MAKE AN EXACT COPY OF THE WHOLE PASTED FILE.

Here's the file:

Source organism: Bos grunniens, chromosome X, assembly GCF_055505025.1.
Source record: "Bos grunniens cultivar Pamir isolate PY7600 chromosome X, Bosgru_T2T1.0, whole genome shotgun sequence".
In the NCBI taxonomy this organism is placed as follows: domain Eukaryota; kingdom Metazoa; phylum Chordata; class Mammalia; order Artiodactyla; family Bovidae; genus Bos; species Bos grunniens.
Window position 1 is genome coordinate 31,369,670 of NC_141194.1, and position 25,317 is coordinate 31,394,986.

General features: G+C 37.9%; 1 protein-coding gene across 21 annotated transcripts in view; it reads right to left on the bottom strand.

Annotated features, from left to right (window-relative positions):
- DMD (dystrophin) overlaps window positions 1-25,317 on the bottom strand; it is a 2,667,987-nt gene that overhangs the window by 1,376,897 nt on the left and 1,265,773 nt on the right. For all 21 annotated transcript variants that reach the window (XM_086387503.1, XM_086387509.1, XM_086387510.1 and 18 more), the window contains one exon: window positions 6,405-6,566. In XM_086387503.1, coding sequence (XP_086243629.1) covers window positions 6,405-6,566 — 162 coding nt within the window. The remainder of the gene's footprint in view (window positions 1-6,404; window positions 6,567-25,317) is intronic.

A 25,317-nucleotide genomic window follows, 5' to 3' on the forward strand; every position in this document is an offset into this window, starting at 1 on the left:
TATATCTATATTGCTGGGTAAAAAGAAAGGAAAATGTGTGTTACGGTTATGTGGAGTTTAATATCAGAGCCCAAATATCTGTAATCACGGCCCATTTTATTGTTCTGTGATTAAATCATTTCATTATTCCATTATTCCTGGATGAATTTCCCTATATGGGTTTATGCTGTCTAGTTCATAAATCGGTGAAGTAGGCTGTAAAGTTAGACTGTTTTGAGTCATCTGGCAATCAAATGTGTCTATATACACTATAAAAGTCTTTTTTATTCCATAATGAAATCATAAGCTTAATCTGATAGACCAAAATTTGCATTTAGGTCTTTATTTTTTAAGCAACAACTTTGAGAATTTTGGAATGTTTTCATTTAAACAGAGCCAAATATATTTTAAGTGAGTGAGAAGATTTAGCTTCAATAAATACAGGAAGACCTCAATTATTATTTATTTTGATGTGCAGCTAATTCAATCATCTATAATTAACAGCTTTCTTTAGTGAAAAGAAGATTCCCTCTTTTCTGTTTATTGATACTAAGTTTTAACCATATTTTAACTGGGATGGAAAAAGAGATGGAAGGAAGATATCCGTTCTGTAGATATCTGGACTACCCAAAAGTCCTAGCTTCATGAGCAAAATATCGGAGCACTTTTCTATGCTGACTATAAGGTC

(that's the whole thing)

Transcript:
Source organism: Bos grunniens, chromosome X, assembly GCF_055505025.1.
Source record: "Bos grunniens cultivar Pamir isolate PY7600 chromosome X, Bosgru_T2T1.0, whole genome shotgun sequence".
In the NCBI taxonomy this organism is placed as follows: domain Eukaryota; kingdom Metazoa; phylum Chordata; class Mammalia; order Artiodactyla; family Bovidae; genus Bos; species Bos grunniens.
Window position 1 is genome coordinate 31,369,670 of NC_141194.1, and position 25,317 is coordinate 31,394,986.

General features: G+C 37.9%; 1 protein-coding gene across 21 annotated transcripts in view; it reads right to left on the bottom strand.

Annotated features, from left to right (window-relative positions):
- DMD (dystrophin) overlaps window positions 1-25,317 on the bottom strand; it is a 2,667,987-nt gene that overhangs the window by 1,376,897 nt on the left and 1,265,773 nt on the right. For all 21 annotated transcript variants that reach the window (XM_086387503.1, XM_086387509.1, XM_086387510.1 and 18 more), the window contains one exon: window positions 6,405-6,566. In XM_086387503.1, coding sequence (XP_086243629.1) covers window positions 6,405-6,566 — 162 coding nt within the window. The remainder of the gene's footprint in view (window positions 1-6,404; window positions 6,567-25,317) is intronic.

A 25,317-nucleotide genomic window follows, 5' to 3' on the forward strand; every position in this document is an offset into this window, starting at 1 on the left:
TATATCTATATTGCTGGGTAAAAAGAAAGGAAAATGTGTGTTACGGTTATGTGGAGTTTAATATCAGAGCCCAAATATCTGTAATCACGGCCCATTTTATTGTTCTGTGATTAAATCATTTCATTATTCCATTATTCCTGGATGAATTTCCCTATATGGGTTTATGCTGTCTAGTTCATAAATCGGTGAAGTAGGCTGTAAAGTTAGACTGTTTTGAGTCATCTGGCAATCAAATGTGTCTATATACACTATAAAAGTCTTTTTTATTCCATAATGAAATCATAAGCTTAATCTGATAGACCAAAATTTGCATTTAGGTCTTTATTTTTTAAGCAACAACTTTGAGAATTTTGGAATGTTTTCATTTAAACAGAGCCAAATATATTTTAAGTGAGTGAGAAGATTTAGCTTCAATAAATACAGGAAGACCTCAATTATTATTTATTTTGATGTGCAGCTAATTCAATCATCTATAATTAACAGCTTTCTTTAGTGAAAAGAAGATTCCCTCTTTTCTGTTTATTGATACTAAGTTTTAACCATATTTTAACTGGGATGGAAAAAGAGATGGAAGGAAGATATCCGTTCTGTAGATATCTGGACTACCCAAAAGTCCTAGCTTCATGAGCAAAATATCGGAGCACTTTTCTATGCTGACTATAAGGTC